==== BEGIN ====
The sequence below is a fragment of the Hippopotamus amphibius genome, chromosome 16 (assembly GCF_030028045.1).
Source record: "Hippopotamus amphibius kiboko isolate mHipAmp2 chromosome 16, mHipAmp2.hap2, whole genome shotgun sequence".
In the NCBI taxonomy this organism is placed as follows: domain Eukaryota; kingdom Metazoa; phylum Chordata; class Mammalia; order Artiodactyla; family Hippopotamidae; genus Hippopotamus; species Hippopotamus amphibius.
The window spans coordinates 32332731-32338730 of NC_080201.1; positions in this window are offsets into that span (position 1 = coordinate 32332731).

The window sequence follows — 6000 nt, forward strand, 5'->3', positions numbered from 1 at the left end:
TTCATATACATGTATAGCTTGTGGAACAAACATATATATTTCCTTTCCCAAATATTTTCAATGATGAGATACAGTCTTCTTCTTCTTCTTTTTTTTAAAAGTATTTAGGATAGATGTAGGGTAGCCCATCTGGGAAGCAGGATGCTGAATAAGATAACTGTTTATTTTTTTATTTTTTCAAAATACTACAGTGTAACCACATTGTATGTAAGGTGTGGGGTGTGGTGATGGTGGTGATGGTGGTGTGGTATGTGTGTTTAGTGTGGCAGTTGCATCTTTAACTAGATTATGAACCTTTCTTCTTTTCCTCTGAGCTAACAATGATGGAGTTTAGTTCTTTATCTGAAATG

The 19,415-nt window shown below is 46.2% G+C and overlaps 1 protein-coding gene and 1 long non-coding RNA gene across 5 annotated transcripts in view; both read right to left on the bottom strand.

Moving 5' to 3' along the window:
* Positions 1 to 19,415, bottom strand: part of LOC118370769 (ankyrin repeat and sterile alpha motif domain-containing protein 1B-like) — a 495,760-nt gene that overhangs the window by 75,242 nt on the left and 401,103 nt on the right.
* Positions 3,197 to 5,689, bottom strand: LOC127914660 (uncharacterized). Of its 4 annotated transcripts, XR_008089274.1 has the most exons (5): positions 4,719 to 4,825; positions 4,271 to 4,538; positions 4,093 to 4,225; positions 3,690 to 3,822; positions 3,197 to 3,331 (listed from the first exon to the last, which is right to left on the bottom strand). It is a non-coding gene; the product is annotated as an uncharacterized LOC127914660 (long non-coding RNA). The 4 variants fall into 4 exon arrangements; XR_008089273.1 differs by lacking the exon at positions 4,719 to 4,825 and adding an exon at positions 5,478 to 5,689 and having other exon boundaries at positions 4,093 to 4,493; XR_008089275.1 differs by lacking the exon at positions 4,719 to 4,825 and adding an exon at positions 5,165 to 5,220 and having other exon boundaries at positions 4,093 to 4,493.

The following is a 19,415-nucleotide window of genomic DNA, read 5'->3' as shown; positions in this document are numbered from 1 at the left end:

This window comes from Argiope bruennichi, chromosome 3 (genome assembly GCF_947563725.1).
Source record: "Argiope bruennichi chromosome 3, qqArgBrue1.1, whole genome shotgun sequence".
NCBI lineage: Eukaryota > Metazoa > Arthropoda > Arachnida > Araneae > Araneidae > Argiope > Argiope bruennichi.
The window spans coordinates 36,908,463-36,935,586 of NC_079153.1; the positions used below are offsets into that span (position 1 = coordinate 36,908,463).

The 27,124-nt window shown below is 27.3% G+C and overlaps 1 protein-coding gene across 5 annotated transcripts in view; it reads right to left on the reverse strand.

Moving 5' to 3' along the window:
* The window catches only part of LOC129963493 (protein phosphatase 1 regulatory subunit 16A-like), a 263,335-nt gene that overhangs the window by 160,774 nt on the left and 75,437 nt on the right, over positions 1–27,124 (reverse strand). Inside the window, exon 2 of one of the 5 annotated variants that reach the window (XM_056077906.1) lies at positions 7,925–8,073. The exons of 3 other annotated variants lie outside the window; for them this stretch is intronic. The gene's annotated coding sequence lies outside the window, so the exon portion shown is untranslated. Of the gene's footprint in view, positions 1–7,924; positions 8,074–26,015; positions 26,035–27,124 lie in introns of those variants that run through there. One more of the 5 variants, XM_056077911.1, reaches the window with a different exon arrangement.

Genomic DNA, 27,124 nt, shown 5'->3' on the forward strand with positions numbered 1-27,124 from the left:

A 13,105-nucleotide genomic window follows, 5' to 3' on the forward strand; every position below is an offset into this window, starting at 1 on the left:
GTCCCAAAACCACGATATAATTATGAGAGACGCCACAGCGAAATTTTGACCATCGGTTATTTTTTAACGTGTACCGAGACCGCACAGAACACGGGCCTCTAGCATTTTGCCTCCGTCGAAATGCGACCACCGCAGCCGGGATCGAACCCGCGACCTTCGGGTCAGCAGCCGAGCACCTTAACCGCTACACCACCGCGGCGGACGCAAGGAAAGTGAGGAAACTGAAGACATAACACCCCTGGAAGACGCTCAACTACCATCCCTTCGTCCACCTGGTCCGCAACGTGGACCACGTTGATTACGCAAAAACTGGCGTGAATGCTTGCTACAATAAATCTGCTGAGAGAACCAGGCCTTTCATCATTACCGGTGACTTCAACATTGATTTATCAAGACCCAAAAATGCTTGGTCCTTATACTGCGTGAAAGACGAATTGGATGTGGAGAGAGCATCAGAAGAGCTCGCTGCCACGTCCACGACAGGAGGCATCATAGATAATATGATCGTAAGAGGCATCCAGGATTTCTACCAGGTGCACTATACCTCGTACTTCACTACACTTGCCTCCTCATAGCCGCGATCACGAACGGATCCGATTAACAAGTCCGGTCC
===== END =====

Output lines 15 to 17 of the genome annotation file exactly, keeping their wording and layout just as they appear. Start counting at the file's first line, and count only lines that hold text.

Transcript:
The window spans coordinates 36,908,463-36,935,586 of NC_079153.1; the positions used below are offsets into that span (position 1 = coordinate 36,908,463).

The 27,124-nt window shown below is 27.3% G+C and overlaps 1 protein-coding gene across 5 annotated transcripts in view; it reads right to left on the reverse strand.

Moving 5' to 3' along the window: